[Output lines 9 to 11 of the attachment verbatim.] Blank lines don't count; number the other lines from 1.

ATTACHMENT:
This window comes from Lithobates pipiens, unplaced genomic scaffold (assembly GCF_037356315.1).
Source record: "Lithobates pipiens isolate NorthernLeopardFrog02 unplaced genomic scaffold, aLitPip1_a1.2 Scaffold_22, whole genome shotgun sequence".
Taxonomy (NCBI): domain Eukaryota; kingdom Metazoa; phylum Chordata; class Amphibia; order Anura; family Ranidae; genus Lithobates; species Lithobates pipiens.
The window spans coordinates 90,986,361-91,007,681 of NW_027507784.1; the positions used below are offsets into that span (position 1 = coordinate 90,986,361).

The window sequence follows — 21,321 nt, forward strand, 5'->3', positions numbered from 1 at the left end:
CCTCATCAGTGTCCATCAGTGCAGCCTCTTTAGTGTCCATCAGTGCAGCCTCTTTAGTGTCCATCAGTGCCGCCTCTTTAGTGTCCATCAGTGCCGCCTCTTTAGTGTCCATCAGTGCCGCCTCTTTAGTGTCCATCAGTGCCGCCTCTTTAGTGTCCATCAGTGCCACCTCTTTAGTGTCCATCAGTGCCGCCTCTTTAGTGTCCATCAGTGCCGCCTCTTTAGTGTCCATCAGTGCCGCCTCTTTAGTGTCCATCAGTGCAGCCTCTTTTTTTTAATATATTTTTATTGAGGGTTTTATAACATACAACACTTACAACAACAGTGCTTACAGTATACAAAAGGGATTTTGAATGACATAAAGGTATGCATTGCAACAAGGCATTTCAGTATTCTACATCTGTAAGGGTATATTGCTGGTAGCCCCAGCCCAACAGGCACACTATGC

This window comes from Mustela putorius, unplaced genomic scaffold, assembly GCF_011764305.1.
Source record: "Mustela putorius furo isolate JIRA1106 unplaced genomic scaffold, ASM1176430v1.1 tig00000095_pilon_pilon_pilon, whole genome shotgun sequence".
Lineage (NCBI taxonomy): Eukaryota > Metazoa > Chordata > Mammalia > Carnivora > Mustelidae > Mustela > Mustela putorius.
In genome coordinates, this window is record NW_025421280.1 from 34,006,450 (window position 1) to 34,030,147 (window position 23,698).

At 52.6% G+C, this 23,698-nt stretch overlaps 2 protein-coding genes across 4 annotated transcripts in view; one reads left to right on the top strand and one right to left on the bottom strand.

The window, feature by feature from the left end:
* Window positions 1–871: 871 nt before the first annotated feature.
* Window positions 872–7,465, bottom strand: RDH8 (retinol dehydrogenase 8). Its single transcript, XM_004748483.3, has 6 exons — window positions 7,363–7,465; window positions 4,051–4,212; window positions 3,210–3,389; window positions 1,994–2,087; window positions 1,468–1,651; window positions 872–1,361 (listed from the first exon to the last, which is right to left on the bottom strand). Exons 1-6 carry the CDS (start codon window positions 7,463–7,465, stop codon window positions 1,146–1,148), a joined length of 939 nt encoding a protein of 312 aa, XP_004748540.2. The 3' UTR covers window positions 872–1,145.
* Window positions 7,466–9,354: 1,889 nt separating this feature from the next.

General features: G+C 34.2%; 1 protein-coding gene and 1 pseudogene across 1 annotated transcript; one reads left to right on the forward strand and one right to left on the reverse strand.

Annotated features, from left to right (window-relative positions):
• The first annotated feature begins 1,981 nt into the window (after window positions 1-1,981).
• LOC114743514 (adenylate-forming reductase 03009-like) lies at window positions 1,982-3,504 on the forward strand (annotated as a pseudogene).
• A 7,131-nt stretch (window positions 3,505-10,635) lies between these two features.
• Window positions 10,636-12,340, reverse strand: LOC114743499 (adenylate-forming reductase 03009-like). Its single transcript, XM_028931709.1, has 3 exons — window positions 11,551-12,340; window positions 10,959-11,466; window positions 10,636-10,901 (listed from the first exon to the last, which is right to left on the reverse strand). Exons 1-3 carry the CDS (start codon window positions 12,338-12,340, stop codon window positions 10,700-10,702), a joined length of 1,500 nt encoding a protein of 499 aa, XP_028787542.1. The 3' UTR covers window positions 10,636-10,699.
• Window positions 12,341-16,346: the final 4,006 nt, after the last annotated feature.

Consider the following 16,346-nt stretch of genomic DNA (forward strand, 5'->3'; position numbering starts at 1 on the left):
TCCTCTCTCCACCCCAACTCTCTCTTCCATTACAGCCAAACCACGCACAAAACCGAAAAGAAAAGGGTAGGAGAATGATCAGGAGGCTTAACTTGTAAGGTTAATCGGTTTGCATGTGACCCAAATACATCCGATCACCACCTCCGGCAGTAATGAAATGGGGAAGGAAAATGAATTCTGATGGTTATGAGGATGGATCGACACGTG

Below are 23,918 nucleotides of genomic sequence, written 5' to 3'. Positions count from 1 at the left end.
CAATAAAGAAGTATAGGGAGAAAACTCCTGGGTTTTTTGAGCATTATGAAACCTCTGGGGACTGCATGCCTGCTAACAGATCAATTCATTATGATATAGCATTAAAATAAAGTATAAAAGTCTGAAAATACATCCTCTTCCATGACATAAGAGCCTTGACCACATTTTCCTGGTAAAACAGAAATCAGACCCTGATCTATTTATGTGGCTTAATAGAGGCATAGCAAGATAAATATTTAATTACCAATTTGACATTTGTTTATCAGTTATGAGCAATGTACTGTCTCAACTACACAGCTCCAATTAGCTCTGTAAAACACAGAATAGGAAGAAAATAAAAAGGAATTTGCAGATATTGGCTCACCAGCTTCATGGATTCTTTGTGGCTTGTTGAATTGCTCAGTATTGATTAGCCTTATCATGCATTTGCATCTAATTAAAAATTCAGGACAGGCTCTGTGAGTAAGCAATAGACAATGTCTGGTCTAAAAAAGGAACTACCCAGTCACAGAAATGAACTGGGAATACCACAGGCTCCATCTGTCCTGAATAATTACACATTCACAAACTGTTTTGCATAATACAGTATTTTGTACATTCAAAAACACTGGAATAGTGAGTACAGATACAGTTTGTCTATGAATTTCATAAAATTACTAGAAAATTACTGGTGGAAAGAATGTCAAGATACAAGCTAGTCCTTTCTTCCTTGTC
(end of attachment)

Lineage (NCBI taxonomy): Eukaryota > Metazoa > Chordata > Mammalia > Carnivora > Mustelidae > Mustela > Mustela putorius.
In genome coordinates, this window is record NW_025421280.1 from 34,006,450 (window position 1) to 34,030,147 (window position 23,698).

At 52.6% G+C, this 23,698-nt stretch overlaps 2 protein-coding genes across 4 annotated transcripts in view; one reads left to right on the top strand and one right to left on the bottom strand.